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1964 Ford Thunderbird
Golden Palomino Show Car

Roof panels flipped up and out of the way to provide more room

Image: 1964 Ford Thunderbird Golden Palomino Show CarIn order to promote the new 1964 Ford Thunderbird styling, Ford created the Golden Palomino Show Car to tour the auto show circuit in 1964. Beginning with a production Landau model, the Golden Palomino was fitted with a vinyl half-roof in dark brown over the rear section of the roof, and included two roof "flipper" panels over each front bucket seat. The "flipper" roof design was one that Ford Styling had suggested for some time, and it had appeared on prototype vehicles from 1958-1964, although it was never seriously considered as a production feature due to its complexity and cost.

The thought behind the "flipper" roof was that it would give the Thunderbird a unique roof treatment, as well as provide greater entry and exit room. A better solution that was just as unique (and less expensive) came for 1961 with the introduction of the Swing-Away Steering Wheel.

The "flipper" roof panel first appeared on a sketch by Bill Boyer, dated November 11, 1955 for the Thunderbird 195H project. From that point on, the unique roof design would be submitted on various proposals for years, almost like the idea that just refused go away. Did anyone ever say they didn't have a sense of humor in Ford Styling?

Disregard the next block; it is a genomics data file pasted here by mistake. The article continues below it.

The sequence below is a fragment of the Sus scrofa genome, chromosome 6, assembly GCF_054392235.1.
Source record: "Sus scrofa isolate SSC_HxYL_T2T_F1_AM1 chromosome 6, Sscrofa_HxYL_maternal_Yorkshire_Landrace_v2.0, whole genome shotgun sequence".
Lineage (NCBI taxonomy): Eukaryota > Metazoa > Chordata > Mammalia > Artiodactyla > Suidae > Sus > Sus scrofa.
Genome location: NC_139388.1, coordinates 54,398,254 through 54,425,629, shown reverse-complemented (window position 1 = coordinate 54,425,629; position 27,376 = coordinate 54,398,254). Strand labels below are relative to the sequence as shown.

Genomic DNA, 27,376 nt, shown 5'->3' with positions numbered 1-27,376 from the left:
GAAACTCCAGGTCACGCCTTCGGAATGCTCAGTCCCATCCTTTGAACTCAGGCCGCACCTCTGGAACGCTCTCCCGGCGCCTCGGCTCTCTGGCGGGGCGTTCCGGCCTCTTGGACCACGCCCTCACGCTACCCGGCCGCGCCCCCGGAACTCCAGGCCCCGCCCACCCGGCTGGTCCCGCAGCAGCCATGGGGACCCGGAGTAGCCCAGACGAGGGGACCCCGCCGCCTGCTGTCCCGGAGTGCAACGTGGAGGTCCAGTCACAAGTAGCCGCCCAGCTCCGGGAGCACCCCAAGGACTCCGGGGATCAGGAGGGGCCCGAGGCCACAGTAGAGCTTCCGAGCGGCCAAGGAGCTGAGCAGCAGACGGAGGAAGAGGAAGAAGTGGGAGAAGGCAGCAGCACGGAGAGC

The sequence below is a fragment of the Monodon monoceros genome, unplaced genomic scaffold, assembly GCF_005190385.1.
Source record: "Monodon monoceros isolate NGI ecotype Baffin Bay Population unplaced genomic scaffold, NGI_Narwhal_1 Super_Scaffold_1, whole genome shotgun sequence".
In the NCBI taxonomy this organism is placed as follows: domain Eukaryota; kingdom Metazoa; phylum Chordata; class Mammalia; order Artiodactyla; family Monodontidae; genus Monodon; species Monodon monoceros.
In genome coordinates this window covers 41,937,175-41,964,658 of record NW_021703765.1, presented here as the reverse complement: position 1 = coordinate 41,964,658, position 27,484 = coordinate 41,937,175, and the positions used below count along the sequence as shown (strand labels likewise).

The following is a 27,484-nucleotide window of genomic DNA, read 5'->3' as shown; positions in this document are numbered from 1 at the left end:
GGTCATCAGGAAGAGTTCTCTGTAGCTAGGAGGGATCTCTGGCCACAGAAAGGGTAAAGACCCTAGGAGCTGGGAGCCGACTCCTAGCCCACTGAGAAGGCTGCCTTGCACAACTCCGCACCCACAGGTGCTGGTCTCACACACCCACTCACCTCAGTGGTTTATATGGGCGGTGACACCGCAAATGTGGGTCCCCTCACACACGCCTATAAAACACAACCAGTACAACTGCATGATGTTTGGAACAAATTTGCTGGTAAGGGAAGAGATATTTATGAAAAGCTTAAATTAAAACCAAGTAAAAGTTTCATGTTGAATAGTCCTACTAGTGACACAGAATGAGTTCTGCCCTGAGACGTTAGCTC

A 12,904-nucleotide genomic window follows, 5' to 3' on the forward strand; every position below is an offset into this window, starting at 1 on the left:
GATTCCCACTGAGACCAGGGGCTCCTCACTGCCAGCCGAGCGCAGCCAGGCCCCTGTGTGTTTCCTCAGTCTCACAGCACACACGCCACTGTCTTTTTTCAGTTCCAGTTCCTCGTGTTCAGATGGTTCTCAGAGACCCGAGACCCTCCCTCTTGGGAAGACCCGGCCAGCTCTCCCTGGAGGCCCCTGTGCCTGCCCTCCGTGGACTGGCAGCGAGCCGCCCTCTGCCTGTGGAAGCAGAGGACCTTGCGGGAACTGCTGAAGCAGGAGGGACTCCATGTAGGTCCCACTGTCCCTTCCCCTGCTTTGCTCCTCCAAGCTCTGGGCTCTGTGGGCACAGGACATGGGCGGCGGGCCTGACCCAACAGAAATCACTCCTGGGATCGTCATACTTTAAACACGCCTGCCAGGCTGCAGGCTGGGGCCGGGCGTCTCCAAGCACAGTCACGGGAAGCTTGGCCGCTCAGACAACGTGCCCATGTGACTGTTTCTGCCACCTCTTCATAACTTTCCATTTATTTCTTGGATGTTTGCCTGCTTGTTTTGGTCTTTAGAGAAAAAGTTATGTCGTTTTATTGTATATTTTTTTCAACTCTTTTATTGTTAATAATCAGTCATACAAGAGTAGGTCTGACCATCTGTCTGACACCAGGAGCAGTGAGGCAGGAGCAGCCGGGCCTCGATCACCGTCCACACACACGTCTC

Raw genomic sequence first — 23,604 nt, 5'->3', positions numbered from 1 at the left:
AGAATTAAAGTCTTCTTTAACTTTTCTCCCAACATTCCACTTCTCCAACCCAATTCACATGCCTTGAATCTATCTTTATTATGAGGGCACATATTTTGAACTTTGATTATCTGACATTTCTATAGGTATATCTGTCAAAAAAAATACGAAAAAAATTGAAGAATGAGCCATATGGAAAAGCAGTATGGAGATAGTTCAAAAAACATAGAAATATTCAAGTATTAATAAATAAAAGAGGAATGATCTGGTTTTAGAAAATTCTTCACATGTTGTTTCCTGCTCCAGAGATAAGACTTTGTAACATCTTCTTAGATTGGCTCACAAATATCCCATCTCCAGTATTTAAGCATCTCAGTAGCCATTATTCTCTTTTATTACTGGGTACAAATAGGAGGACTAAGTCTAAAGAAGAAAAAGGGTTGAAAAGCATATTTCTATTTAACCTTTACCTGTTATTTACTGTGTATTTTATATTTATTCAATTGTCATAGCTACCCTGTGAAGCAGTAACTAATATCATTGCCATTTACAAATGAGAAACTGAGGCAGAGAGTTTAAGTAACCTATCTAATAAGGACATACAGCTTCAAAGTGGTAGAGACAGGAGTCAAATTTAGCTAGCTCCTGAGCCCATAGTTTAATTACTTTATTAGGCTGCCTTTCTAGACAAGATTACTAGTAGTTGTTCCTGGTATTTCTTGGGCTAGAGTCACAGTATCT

The Golden Palomino was finished in a metallic golden brown shade, somewhat similar to the Prairie Tan color offered during the first half of the 1964 Thunderbird production run. The interior featured custom appointments in a Medium Palomino shade.

Flashy Kelsey-Hayes wire wheels with knock-off spinners and rear fender shields were fitted to the show car, something that wasn't even offered to typical Thunderbird customers of the time due to clearance issues with the spinners and fender shields.

The Golden Palomino was intended to increase interest in the Thunderbird, as well as evaluate public reaction to certain designs and features being considered for future production cars. The Golden Palomino was a big hit at custom car shows around the country, and also appeared in dealer showrooms.

Unlike some of the show cars created for 1964, the Golden Palomino was completely road worthy and fully functional. The 1964 Lincoln Continental Town Brougham Show Car, which was also designed to serve duty at shows around the country, was cobbled and not designed to be driven. While the Town Brougham could move under its own power, it was recommended that this be done very carefully, and at low speeds.